Trevor Leggett: Our teacher sometimes quoted the last lines of verses by a late Victorian poet, Henley.
‘Out of the night that covers me, dark as the pit from pole to pole, I thank whatever gods there be for my unconquerable soul. It matters not how strait the gait, how charged with punishments the scroll, I am the master of my fate, I am the captain of my soul’.
When we hear these words, provided we are reasonably comfortable, there is a tendency to sit back in the stall, so to speak, and go, “Bravo. Magnificent defiance of death.” But of course we don’t take it as real. He has long been dead. And the cynics say, “It was a puppy barking bravely in front of a steamroller. Was he master of his fate?”
But our teacher quoted them. These were not to be word clouds, sometimes magnificent and splendid, sometimes dark and grey. They were realities. It is essential that when we hear the holy texts they should not become beautiful, inspiring poems without an actual reality.
This applies in many branches. Truth can become merely theory. The great scientist, Eddington, as long ago as 1927, wrote a famous book, Nature of the Physical World, in which he gave the example of two tables. One is the substantial table, on which we rest our papers and arms. And the other…
Just read, could you?
Reader: ‘My scientific table is mostly emptiness. Sparsely scattered in that emptiness are numerous electric charges, rushing about with great speed. But their combined bulk amounts to less than a billionth of the bulk of the table itself’.
Trevor Leggett: This is supposed to be the reality of the table, the scientific reality of it. And all the interesting features for us, such as its colour, its hardness, its steadiness and its purpose, are all projections of the human mind through the senses and interpreted by the brain. But scientists themselves cannot always remember that it is really a scientific table.
A great philosopher-scientist, it was put to him that consciousness is always present whenever we speak of reality. He said, “Oh, no. I can easily imagine a time when Earth was simply a mass of blazing rocks and no consciousness whatever.”
He did not see. He did not remember that on his own theory blazing rocks are projections of the human mind onto largely empty space, with electrons whirling about. So all there could be there would be masses of configurations of empty spaces, which if a human consciousness were there would look like blazing rocks. But he did not see that.
In other words, although he is a well-known philosopher of science, he could not actually remember when it came to the point about his own theory.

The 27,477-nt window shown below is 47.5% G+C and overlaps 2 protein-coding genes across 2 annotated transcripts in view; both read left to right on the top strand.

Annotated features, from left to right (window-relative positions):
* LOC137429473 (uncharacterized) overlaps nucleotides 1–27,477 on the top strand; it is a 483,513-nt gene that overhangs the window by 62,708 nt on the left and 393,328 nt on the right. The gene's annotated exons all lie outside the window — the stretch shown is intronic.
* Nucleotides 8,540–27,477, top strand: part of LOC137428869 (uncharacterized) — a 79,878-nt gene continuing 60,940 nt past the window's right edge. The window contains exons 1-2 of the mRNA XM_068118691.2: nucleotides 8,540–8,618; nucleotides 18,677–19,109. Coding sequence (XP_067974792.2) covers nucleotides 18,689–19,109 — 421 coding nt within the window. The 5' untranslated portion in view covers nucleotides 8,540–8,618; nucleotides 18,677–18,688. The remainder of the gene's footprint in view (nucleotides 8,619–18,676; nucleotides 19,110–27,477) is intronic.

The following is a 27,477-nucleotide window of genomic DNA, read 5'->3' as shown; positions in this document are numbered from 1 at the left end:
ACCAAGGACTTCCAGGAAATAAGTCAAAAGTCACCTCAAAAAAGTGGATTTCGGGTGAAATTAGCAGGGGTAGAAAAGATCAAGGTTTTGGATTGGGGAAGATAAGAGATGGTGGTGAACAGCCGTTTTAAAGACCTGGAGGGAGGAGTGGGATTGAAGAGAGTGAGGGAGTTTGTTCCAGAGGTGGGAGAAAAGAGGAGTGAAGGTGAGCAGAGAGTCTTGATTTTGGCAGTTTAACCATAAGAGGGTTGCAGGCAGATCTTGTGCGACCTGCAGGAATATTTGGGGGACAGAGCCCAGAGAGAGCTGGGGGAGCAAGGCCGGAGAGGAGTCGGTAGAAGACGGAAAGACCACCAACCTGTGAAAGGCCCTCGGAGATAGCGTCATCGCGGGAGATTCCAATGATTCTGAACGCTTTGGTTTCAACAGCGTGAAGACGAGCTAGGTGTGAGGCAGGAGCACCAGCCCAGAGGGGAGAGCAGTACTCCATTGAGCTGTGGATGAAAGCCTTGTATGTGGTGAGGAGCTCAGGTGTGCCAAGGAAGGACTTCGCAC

And in the same way we are told that it must not degenerate into theory. Which is not in fact taken in by us but which remains a bare theory.
The yoga philosophy, as you often hear from this platform and you read in books, is that the universe is a superimposition, an illusory superimposition projected by the absolute, and if it is taken as real that forms ignorance which prevents us from seeing the absolute. To that extent it is an illusion.
Now, illusions are of two kinds, and it is quite important to remember the distinction between them. One of them has no actual basis and the other has a basis of substratum.
For no actual basis think of Father Christmas. Now, this is a concept, an idea, which we teach to very small children to teach the virtues of generosity and kindness and a little thrill, excitement.
And the reality of Father Christmas is spoken of. He comes down… Well, he does not come down the chimney now. There are no chimneys. He probably comes in down the aerial. But it teaches generosity and goodwill.
And it has done. My father told me in World War I the British and German soldiers would not shoot at each other on Christmas Day.
But, nevertheless, it is an illusion. When the children grow up they are told, or they find out by themselves, there is no Father Christmas.
So the illusion was imposed. It had a purpose. But then it is withdrawn. This is one kind of illusion. There is no basis. Father Christmas could be short and fat. He could be tall and thin. He could have blue boots. One time he was thought to have a sledge with reindeer, riding above the clouds. All these things can be put on and taken off at will.
There is another kind of illusion. The classical example is given when you see in the half-light a rope on the ground, and because your lamp with which you are moving is moving the shadow of the snake moves, and therefore the rope seems to move. It seems to be a snake.
Now, that is an illusion of a snake where there is really a rope, but it has a substratum. That is to say if the rope has a coil in it then the snake you see has a coil in it. There is a correspondence. It is not just a free fantasy, as Father Christmas.
Now, it is easy to confuse these two kinds of illusion. One with no substratum, which can be put on or taken off at will. And the other with a substratum.
Now, one of the methods of teaching by Shankaracharya is said to be superimposition. Putting on things which are false, imaginary, fantastic ideas, and then removing them. So we put superimpositions onto the absolute and then remove them. And that means liberation.
Now, as the example of this, this is from a very reputable textbook on Advaita .
Reader: ‘We superimpose qualities and relations, such as omniscience, omnipotence, causality etc., on the absolute, as they help us to understand it to start with. This is the stage of superimposition. On closer examination, we find that the absolute, which is super-sensuous, is free from qualities and relations, and so we negate it of all qualities and relations. This is the stage of negation’.
Trevor Leggett: This is the stage of negation.
© Trevor Leggett